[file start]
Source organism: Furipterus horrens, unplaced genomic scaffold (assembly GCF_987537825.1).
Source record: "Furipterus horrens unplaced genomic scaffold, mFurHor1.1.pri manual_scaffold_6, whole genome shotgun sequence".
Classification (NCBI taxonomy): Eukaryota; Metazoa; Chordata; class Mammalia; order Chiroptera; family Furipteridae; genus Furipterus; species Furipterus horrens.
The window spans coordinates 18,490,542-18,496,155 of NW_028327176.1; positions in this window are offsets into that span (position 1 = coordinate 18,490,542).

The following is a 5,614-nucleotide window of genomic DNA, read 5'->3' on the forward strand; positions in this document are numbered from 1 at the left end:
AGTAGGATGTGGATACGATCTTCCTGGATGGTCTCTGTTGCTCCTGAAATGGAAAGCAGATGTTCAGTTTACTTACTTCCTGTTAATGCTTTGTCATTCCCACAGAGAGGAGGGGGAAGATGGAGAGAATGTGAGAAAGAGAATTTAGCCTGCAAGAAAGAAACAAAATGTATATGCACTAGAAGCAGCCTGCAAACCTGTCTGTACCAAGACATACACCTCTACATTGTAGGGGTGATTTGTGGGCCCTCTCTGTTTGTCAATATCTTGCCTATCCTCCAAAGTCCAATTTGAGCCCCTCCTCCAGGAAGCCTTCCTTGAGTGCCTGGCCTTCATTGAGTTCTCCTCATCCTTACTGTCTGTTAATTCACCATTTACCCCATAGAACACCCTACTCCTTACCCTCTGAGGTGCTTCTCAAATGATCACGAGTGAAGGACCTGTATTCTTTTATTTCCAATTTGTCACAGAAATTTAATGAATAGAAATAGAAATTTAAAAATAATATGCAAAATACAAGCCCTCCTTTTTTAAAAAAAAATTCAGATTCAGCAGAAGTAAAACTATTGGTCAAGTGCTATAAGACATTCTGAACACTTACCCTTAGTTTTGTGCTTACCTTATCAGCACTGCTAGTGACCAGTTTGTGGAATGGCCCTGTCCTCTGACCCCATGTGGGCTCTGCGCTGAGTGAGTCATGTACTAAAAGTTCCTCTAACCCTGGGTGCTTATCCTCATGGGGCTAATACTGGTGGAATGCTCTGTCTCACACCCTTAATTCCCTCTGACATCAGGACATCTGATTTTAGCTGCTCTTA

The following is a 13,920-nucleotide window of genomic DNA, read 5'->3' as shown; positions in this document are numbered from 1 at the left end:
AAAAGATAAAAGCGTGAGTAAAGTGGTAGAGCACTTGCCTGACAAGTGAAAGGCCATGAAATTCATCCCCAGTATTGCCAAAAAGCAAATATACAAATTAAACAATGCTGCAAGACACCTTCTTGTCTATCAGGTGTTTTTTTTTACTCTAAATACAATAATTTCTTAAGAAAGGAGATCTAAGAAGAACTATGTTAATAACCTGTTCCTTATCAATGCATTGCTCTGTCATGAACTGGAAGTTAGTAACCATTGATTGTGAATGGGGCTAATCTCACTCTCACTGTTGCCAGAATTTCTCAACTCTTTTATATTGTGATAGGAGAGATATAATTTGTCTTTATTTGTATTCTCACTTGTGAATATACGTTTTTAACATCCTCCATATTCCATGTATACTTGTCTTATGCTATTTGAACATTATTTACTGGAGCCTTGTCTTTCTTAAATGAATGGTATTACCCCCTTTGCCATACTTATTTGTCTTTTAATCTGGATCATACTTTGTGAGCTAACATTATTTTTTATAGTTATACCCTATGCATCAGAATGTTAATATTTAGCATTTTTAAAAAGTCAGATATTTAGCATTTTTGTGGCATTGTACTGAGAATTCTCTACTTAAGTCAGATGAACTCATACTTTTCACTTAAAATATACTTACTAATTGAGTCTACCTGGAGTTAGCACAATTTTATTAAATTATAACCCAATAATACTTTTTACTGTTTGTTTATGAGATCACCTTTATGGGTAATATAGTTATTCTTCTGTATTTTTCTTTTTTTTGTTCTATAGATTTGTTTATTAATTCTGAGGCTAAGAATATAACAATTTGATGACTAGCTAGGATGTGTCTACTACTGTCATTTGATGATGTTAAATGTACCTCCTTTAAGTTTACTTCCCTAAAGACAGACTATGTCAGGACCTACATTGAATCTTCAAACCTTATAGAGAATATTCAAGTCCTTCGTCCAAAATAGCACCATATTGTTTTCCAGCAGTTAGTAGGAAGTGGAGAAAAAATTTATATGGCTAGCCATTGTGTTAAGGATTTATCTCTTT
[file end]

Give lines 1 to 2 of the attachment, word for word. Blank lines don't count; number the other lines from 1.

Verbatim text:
Source organism: Furipterus horrens, unplaced genomic scaffold (assembly GCF_987537825.1).
Source record: "Furipterus horrens unplaced genomic scaffold, mFurHor1.1.pri manual_scaffold_6, whole genome shotgun sequence".